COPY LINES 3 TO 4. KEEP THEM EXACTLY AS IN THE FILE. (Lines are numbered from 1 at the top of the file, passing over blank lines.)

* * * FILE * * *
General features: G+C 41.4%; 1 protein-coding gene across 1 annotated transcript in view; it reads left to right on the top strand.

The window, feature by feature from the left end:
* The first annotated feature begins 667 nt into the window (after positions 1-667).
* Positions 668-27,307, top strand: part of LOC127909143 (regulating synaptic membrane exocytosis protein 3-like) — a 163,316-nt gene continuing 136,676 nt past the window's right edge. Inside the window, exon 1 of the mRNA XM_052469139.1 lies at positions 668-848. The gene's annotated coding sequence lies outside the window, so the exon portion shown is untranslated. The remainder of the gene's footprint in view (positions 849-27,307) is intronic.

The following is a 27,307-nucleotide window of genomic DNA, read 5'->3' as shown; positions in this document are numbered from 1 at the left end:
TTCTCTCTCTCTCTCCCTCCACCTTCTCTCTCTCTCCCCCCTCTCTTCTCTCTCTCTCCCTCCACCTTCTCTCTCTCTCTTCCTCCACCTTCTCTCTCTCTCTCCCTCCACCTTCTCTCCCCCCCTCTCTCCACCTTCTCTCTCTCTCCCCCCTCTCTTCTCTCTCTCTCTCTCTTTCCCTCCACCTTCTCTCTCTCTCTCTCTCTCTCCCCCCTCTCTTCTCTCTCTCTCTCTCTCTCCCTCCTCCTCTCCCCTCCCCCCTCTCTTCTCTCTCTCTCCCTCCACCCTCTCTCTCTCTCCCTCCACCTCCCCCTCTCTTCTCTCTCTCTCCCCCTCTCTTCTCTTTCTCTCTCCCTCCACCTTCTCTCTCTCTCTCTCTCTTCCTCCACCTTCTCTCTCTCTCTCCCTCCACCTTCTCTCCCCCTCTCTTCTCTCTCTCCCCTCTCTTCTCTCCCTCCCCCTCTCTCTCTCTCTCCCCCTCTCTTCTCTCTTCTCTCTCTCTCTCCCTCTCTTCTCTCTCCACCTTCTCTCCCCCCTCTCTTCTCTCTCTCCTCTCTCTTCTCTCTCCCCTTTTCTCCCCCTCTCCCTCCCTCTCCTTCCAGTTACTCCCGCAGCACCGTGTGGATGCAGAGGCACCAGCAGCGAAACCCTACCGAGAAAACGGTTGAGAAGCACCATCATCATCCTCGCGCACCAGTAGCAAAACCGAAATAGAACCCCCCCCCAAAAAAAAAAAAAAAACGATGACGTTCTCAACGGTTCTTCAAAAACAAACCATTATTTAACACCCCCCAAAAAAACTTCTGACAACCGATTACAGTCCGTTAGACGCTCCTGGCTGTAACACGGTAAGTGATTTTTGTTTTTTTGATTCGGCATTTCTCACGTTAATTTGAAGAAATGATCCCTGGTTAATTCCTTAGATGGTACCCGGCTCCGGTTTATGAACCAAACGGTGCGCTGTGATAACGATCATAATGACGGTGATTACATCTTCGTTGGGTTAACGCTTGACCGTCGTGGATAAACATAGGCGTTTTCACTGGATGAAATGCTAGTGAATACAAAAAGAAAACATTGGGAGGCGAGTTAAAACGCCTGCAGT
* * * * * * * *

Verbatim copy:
* The first annotated feature begins 667 nt into the window (after positions 1-667).
* Positions 668-27,307, top strand: part of LOC127909143 (regulating synaptic membrane exocytosis protein 3-like) — a 163,316-nt gene continuing 136,676 nt past the window's right edge. Inside the window, exon 1 of the mRNA XM_052469139.1 lies at positions 668-848. The gene's annotated coding sequence lies outside the window, so the exon portion shown is untranslated. The remainder of the gene's footprint in view (positions 849-27,307) is intronic.